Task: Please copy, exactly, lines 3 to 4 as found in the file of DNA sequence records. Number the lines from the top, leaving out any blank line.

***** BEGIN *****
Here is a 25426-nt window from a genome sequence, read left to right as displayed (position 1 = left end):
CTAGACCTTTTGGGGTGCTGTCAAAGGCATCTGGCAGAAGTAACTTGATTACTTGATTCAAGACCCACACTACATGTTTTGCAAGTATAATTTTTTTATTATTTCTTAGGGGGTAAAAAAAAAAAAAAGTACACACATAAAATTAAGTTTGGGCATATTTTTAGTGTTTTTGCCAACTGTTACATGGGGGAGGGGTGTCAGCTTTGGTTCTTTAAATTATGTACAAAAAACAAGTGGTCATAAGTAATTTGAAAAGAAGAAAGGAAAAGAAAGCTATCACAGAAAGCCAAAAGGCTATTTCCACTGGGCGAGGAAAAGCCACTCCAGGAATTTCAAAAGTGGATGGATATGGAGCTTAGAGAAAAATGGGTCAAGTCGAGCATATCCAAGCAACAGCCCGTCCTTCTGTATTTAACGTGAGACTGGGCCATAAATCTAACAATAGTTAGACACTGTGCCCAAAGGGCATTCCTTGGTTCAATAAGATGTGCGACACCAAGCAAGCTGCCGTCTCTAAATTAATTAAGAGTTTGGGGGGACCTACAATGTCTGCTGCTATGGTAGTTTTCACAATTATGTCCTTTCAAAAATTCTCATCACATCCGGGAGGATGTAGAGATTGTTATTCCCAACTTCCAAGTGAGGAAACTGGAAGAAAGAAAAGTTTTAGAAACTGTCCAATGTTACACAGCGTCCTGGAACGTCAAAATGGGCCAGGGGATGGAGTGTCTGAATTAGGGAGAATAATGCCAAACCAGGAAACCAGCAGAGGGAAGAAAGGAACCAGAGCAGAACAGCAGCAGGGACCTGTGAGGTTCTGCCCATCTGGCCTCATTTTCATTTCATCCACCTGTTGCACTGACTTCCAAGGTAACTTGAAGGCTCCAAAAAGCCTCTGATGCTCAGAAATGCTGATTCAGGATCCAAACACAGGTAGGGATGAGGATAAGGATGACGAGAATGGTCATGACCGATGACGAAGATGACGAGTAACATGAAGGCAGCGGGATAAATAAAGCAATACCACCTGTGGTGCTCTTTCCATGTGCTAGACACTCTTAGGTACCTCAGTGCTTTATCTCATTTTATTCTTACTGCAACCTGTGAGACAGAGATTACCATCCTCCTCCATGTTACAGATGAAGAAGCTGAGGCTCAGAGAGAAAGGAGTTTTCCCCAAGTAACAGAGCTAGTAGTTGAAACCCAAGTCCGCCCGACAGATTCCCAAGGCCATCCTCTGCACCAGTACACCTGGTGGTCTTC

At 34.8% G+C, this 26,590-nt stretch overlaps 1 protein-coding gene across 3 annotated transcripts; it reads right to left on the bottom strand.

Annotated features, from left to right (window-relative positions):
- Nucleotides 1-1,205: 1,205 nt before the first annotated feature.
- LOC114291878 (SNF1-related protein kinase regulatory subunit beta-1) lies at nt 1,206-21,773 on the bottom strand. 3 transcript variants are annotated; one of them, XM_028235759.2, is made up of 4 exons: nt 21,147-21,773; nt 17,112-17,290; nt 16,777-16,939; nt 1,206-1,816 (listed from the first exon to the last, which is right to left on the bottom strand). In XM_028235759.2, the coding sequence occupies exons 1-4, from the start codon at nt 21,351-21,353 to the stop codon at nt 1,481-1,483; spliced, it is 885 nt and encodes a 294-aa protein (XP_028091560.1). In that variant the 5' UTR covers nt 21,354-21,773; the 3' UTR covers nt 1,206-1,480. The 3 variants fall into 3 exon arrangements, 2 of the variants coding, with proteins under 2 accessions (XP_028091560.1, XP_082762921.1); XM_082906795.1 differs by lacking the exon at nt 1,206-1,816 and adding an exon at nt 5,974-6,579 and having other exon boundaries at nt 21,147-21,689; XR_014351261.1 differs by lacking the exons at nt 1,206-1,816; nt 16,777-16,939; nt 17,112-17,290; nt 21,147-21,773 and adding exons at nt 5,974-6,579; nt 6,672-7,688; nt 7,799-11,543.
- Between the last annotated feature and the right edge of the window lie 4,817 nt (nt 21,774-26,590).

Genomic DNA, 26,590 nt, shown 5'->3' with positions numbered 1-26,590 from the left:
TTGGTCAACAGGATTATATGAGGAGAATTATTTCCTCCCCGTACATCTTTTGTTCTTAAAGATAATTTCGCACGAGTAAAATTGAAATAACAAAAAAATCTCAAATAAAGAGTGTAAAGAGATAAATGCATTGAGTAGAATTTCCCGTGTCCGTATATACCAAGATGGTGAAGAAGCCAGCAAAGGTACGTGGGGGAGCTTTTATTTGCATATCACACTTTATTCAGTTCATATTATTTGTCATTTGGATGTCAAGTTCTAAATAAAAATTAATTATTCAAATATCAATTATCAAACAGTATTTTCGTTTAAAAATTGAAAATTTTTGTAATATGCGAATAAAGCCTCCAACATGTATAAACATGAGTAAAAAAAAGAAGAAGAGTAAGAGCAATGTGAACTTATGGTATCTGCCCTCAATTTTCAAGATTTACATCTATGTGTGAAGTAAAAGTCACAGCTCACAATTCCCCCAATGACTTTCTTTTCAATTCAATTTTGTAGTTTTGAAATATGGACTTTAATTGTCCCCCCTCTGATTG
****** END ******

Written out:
At 34.8% G+C, this 26,590-nt stretch overlaps 1 protein-coding gene across 3 annotated transcripts; it reads right to left on the bottom strand.

Annotated features, from left to right (window-relative positions):